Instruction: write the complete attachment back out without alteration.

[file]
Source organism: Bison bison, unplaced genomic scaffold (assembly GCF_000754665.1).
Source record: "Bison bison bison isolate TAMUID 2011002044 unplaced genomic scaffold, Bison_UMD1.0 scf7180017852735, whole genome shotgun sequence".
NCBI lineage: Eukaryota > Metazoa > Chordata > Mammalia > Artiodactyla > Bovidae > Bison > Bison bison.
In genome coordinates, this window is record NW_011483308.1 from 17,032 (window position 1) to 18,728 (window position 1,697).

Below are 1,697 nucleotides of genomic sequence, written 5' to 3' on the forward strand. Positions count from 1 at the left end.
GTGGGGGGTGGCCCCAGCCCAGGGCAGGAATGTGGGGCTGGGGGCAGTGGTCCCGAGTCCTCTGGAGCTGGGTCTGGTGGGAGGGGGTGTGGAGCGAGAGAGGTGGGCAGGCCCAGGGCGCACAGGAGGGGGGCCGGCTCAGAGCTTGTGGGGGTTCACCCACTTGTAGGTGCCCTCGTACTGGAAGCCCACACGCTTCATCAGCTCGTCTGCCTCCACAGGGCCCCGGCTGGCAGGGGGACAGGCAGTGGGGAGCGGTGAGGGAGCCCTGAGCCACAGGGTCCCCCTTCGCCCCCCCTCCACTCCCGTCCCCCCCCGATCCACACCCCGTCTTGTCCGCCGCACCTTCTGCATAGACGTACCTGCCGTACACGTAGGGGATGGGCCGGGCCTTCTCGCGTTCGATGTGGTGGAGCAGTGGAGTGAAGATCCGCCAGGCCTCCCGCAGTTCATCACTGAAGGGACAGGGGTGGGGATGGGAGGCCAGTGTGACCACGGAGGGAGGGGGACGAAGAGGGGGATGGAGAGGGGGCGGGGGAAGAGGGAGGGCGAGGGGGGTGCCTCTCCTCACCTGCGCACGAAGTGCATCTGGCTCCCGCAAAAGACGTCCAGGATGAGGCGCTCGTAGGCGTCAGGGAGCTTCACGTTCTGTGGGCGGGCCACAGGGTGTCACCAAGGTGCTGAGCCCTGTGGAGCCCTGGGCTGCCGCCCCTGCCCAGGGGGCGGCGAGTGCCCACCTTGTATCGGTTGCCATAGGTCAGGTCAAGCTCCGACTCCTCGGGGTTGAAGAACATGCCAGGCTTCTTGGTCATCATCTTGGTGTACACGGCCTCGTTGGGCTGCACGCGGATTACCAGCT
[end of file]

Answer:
Source organism: Bison bison, unplaced genomic scaffold (assembly GCF_000754665.1).
Source record: "Bison bison bison isolate TAMUID 2011002044 unplaced genomic scaffold, Bison_UMD1.0 scf7180017852735, whole genome shotgun sequence".
NCBI lineage: Eukaryota > Metazoa > Chordata > Mammalia > Artiodactyla > Bovidae > Bison > Bison bison.
In genome coordinates, this window is record NW_011483308.1 from 17,032 (window position 1) to 18,728 (window position 1,697).

Below are 1,697 nucleotides of genomic sequence, written 5' to 3' on the forward strand. Positions count from 1 at the left end.
GTGGGGGGTGGCCCCAGCCCAGGGCAGGAATGTGGGGCTGGGGGCAGTGGTCCCGAGTCCTCTGGAGCTGGGTCTGGTGGGAGGGGGTGTGGAGCGAGAGAGGTGGGCAGGCCCAGGGCGCACAGGAGGGGGGCCGGCTCAGAGCTTGTGGGGGTTCACCCACTTGTAGGTGCCCTCGTACTGGAAGCCCACACGCTTCATCAGCTCGTCTGCCTCCACAGGGCCCCGGCTGGCAGGGGGACAGGCAGTGGGGAGCGGTGAGGGAGCCCTGAGCCACAGGGTCCCCCTTCGCCCCCCCTCCACTCCCGTCCCCCCCCGATCCACACCCCGTCTTGTCCGCCGCACCTTCTGCATAGACGTACCTGCCGTACACGTAGGGGATGGGCCGGGCCTTCTCGCGTTCGATGTGGTGGAGCAGTGGAGTGAAGATCCGCCAGGCCTCCCGCAGTTCATCACTGAAGGGACAGGGGTGGGGATGGGAGGCCAGTGTGACCACGGAGGGAGGGGGACGAAGAGGGGGATGGAGAGGGGGCGGGGGAAGAGGGAGGGCGAGGGGGGTGCCTCTCCTCACCTGCGCACGAAGTGCATCTGGCTCCCGCAAAAGACGTCCAGGATGAGGCGCTCGTAGGCGTCAGGGAGCTTCACGTTCTGTGGGCGGGCCACAGGGTGTCACCAAGGTGCTGAGCCCTGTGGAGCCCTGGGCTGCCGCCCCTGCCCAGGGGGCGGCGAGTGCCCACCTTGTATCGGTTGCCATAGGTCAGGTCAAGCTCCGACTCCTCGGGGTTGAAGAACATGCCAGGCTTCTTGGTCATCATCTTGGTGTACACGGCCTCGTTGGGCTGCACGCGGATTACCAGCT